I arrived back in Sydney the night before my flight to Perth and stayed at an airport hotel. Having done the amount of work I had done to be able to arrive safely in time for the Perth event, I didn’t want to take any risks of missed connections! Everything was looking fine for me to arrive without needing to quarantine, but I was still apprehensive about what would happen on arrival. After touchdown, we were advised that we would need to wait on board until the WA Police were available to meet the flight. We needed to have our border passes ready to be viewed, and there were signs to inform us to have our hands free so that we could be sanitised before proceeding.

At the head of the queue, there were two people in full PPE gowns, masks, and face shields – one person to take our temperature, and one to spray our hands with sanitizer. Once that was done, we visited a cubicle to respond to a police officer asking questions. I was incredibly relieved to be given the ‘all clear’ – free to enter the state and no quarantine!

I had a pre-event site inspection of the venue booked for that afternoon, and then I was also free to enjoy the rest of my plans, which were to travel to Broome the following day to stay at my Mum’s place. The irony was that she had travelled to Melbourne for her sister’s 80th birthday on the day that I flew into Sydney. She was now stranded in Melbourne, because even as a resident she was unable to return home to Broome without a 14-day quarantine period in Perth. While it was disappointing that I wouldn’t be able to spend some time with my Mum, if I needed to be working remotely, I was going to make the most of it. One of my clients had called my efforts ‘an odyssey’, and I agreed with that very apt description of the adventure I was on!

My dear friend Jane, who had been managing the door at the events, lives in northern NSW, and although NSW had remained a very low risk category, there were new cases starting to be recorded. I had become very good at predicting what would happen with restrictions and border closures, so Jane and I discussed options that would still allow her to make it into WA for the Perth event. I suggested that we book her onto a direct flight from Sydney to Broome the next day, but there were none. I knew that every passing day would mean an increase in cases in NSW and possible closure of the WA border to any arrivals from that state.

The new plan was to have Jane arrive in Perth early. By this stage the travel budget had been well and truly blown, so although it would mean a few extra nights’ accommodation, it would still be better than me trying to find and train extra staff only days before the event. Jane managed to get a booking to travel on the Monday to Perth. The WA border was still open but was changing whilst people were mid-air enroute, with an extra restriction for NSW arrivals – which was get a COVID test on arrival and isolate until getting a negative test result. There was a chance that the border would close or a 14-day quarantine period would be imposed, which would make her arrival obsolete as she wouldn’t be able to work at the event. We enquired about the alternative, which would mean Jane having to return to NSW on the next flight back. She was bringing the banners and some other event supplies and having already changed flights several times, it was now a very expensive airfare. We did joke about how expensive that would make it for just delivering the banners if she was to be turned away. But make it in she did, and the border closed to NSW arrivals the following day.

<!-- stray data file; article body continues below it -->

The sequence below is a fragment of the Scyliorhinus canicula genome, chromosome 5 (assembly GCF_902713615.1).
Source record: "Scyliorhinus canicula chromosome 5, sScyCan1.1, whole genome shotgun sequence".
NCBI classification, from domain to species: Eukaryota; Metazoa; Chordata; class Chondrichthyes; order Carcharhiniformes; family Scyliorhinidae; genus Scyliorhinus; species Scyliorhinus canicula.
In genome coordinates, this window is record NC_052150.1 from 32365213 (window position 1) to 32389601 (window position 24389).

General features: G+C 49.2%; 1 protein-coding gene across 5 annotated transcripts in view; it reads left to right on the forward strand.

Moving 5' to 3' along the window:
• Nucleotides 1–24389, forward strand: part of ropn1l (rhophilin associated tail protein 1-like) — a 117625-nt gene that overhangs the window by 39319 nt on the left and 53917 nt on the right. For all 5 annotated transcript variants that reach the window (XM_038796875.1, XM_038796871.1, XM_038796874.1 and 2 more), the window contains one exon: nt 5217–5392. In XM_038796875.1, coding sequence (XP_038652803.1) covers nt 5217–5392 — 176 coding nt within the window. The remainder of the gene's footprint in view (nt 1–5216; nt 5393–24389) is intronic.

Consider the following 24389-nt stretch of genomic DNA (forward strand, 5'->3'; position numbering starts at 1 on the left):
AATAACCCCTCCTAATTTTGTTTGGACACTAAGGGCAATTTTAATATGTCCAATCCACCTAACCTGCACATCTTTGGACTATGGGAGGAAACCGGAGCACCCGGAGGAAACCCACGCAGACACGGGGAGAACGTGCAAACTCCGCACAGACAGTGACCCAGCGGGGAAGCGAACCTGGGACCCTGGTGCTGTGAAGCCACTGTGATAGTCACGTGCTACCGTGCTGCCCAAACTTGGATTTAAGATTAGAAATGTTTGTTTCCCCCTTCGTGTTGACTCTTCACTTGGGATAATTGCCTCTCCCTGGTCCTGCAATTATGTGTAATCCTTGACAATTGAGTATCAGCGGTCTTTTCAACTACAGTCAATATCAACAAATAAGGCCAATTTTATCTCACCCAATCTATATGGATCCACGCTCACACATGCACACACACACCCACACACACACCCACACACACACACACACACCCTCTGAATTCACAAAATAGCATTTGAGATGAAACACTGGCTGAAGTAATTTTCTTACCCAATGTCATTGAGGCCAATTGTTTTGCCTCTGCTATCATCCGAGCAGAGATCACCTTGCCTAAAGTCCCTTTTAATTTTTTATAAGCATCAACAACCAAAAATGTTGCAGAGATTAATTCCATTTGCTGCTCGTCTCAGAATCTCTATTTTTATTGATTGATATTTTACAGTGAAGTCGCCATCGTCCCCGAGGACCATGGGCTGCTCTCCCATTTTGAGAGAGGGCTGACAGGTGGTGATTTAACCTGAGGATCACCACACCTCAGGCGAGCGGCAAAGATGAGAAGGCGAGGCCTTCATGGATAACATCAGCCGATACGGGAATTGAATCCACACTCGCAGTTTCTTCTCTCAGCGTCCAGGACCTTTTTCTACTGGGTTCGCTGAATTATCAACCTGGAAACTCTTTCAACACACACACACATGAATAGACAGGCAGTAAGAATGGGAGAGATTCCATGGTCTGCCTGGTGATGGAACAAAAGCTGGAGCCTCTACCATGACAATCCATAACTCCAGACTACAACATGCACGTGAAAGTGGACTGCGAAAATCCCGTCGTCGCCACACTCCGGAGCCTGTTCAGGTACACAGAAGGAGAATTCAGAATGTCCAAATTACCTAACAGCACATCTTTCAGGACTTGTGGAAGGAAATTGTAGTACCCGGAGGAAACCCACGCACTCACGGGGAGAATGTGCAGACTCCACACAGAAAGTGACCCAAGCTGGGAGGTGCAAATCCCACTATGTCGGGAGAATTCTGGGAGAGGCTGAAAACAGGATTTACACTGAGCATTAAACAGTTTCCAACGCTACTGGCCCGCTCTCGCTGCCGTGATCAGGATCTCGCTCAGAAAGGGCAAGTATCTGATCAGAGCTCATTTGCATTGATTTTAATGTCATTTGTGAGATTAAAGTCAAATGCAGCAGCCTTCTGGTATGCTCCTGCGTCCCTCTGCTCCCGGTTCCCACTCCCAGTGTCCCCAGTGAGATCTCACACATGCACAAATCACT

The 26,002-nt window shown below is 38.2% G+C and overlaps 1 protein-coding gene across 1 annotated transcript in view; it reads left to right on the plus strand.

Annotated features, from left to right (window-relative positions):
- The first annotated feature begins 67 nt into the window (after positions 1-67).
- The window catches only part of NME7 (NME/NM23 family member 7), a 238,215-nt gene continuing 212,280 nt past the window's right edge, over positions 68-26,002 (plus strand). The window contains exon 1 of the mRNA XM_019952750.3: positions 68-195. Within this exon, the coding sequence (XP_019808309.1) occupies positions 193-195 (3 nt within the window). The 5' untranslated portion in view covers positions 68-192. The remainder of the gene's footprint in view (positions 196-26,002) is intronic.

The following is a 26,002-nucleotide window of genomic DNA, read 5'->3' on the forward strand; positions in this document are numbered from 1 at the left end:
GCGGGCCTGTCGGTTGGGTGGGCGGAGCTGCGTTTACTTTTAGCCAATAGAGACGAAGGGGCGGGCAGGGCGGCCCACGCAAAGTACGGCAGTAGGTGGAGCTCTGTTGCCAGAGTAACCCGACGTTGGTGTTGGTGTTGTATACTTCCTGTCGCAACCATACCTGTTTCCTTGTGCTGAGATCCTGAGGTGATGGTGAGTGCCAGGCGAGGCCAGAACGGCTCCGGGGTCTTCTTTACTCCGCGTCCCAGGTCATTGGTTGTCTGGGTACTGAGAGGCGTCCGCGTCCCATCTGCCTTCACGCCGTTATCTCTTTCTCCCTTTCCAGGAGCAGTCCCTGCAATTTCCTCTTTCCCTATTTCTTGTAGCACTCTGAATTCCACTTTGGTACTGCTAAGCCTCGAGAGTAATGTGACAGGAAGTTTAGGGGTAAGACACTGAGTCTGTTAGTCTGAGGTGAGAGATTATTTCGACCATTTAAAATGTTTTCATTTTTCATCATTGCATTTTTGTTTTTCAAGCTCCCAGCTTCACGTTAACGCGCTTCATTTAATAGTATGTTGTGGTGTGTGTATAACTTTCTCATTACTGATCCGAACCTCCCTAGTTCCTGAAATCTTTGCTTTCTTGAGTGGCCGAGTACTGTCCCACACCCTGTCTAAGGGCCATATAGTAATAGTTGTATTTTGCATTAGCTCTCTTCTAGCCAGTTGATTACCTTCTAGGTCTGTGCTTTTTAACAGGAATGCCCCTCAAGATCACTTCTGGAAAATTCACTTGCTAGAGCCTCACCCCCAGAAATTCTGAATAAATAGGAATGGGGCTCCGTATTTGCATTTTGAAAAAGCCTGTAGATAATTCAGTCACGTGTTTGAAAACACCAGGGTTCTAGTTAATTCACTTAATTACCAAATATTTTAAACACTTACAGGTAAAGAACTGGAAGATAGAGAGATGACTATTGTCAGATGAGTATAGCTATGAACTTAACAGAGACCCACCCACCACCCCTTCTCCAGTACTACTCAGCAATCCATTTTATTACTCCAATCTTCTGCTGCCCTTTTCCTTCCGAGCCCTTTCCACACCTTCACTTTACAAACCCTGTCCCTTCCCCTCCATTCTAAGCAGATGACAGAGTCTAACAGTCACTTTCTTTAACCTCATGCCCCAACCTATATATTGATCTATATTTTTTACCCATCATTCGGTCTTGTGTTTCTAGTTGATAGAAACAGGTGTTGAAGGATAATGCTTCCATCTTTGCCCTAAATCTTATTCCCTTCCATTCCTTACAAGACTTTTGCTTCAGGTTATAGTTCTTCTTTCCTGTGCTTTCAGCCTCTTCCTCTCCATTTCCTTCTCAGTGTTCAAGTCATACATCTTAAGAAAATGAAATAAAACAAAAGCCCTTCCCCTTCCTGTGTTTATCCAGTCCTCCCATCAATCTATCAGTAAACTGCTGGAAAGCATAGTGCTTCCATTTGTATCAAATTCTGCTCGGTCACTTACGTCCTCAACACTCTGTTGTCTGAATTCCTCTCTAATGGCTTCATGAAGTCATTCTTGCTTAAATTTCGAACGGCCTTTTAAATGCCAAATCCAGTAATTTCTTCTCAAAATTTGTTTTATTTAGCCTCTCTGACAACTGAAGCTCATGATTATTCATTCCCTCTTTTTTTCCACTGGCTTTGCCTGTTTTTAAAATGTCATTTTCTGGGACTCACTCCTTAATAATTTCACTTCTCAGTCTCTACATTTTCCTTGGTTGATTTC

The Perth Bubbles Festival was another great, sold-out success. We received so many wonderful comments, and some of them were so lovely, that in my state of post-event series exhaustion they brought a tear to my eye. We’d done it! Five sell out events across the country, border hopping like fugitives, and working every angle or option to be able to deliver.

“It was a fun time and definitely recommend 💕” ~ Veronique Shepherd

“This is such a fantastic event; for those who truly love their bubbles and want to experience some that they wouldn’t ordinarily try.  Natalie is so knowledgeable!” ~ Kelly

“Best two hours of fun I’ve had for a long time and it was great to share it with friends and other lovely attendees 😊” ~ Marla Reid

“Thank you Natalie for organising a wonderful event.  It was an absolutely wonderful event and glad we held onto our tickets.  Third time we got there.  The atmosphere was awesome and got to chat to lovely fellow guests and exhibitors and of course the sparkling wines and Champagnes were fantastic.  Thanks again, looking forward to the next event.” ~ Jo-anne Kramer

“Thank you for bringing to WA a unique experience for the bubbly lovers. Having a very knowledgeable and passionate presenter-founder made the experience that extra bit more enjoyable. I look forward to the next one.” ~ Brenda Fenerty

“Fantastic night with many and varied bubbles from which to choose paired with a delicious grazing board! Well done 👍” ~ Allison Pivac     

“A well organised event with some fantastic sparklings showcased.” Louize Kang

“This was my first time at a Bubbles Festival and it was fabulous. I will definitely be back and so will my friends!” ~ Ceri Writer

“My Friend and I have a Fabulous afternoon as VIPs, the tastings were generous the Grazing table spectacular …. We are excited to attend any future events and have a few friends who are very keen to come with us.  An exceptional day which was enjoyable and extremely informative.” ~  Logan Nicholson

“The Bubbles Festival is a well organized fun event that is not only informative but great value for money.” ~ Ina Boxshall

“What a fabulous afternoon to enjoy with friends and to sample some amazing BUBBLES from our regions within Australia cannot wait for the next experience.” ~ Leonie Spencer

“Had a great evening at The Bubbles Festival and would recommend going to The Bubbles Review’s events!” ~ Monicka McDonough